COVID-19 puts corporate WFH capabilities to the test

While many organizations already have telecommute policies and solutions in place, they are most commonly for either fully-remote workers or for employees who typically work in the office but need flexibility for unusual situations. The current environment most companies now face may put their remote workplace capabilities to the test.

This is most pronounced when considering security controls, cyber-hygiene, and reducing risk exposure that a more remote workforce creates. Are organizations prepared for such a distributed workforce and the potential risks that come with it?

When it comes to IT administration teams, outsourced IT, and third-party vendors who might have privileged access to systems and infrastructure, they need secure, granular access to critical infrastructure resources regardless of location and without the hassles of a virtual private network (VPN). Ideally, how privileged users access these systems shouldn’t be different, regardless of whether they are in an on-premise data center or accessing remotely. 

Ditch the VPN

Last year it was reported that Citrix was breached through a password spraying attack that also sought to leverage VPN access. ARS Technica also reported last year that energy companies have specifically become targets of attacks that use password spraying and VPN hacking.

Unlike a VPN that generally gives users visibility to the entire network, organizations should only grant access to resources on a per-resource basis. This gives privileged internal IT admins access to only as much  infrastructure as necessary, while limiting access by an outsourced team to only the servers and network hardware their role requires.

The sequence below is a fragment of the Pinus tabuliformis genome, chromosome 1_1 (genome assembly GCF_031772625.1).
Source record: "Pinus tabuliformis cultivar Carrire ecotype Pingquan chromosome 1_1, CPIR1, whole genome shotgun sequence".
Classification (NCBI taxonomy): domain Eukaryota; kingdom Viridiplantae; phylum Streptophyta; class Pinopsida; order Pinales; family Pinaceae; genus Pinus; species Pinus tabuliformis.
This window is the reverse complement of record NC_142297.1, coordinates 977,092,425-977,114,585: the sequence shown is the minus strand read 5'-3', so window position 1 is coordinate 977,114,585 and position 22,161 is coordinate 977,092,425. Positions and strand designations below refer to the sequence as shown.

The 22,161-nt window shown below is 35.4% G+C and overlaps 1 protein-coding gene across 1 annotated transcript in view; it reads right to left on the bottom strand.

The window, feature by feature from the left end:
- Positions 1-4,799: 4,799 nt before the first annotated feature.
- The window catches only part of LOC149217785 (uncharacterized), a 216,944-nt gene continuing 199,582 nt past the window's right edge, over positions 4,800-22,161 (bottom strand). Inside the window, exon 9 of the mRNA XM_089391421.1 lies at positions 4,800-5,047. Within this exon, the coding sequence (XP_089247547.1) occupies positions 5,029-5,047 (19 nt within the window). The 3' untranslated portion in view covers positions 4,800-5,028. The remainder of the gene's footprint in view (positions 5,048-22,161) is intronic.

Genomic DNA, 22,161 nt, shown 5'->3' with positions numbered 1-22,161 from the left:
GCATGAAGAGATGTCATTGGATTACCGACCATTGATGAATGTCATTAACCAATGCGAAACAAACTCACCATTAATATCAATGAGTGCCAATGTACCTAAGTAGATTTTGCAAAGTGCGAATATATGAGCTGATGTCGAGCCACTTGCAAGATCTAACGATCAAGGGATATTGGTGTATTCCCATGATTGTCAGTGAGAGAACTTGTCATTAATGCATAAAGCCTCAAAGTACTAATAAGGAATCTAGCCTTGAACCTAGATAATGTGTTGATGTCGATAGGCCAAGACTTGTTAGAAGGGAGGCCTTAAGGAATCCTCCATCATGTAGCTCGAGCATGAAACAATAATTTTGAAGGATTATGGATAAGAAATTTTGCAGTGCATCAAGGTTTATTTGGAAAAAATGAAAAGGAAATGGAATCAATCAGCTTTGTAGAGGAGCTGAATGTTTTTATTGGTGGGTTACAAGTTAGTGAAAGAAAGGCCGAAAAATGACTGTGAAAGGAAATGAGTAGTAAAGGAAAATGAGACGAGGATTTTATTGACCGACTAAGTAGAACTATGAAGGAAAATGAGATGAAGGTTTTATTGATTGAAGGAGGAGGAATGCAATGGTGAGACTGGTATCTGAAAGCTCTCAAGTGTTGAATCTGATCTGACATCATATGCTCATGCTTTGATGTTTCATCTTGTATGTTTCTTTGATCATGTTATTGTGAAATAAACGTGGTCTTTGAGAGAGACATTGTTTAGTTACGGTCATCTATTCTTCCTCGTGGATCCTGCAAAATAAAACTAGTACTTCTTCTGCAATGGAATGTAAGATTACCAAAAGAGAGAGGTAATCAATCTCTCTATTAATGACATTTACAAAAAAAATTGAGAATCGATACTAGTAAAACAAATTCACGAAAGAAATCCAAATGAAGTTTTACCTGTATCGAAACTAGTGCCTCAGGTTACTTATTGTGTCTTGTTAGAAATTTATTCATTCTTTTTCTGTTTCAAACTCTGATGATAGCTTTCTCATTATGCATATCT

Privileged users should authenticate through Active Directory, LDAP, or whatever the authoritative identity store is, or grant granular, federated privileged access to resources for business partners and third-party vendors.

Guard against cyber-attacks by combining risk-level with role-based access controls, user context and MFA to enable intelligent, automated and real-time decisions for granting privileged access to users who are remotely accessing servers, on password checkout or when using a shared account to log into remote systems.

Secure Privileged Access for On-Site and Remote Administration

Here are six ways any organization can create consistency in their privileged access management (PAM) approaches to secure remote access to data center and cloud-based infrastructures through a cloud-based service or on-premises deployment.

  1. Grant IT administrators secure, context-aware access to a controlled set of servers, network devices and Infrastructure-as-a-Service (IaaS).
  2. Enable outsourced IT without the need of including administrators in Active Directory.
  3. Control access to specific data center and cloud-based resources without the increased risk of providing full VPN access.
  4. Secure all administrative access with risk-aware, multi-factor authentication (MFA).
  5. Single secure access point for administrators to manage infrastructure using shared accounts or their own Active Directory account.
  6. Enable secure remote access to data center and cloud-based infrastructures for internal users, third party vendors and outsourced IT through a cloud service or on-premises deployment.

Nate Yocom is Chief Technology Officer at Centrify

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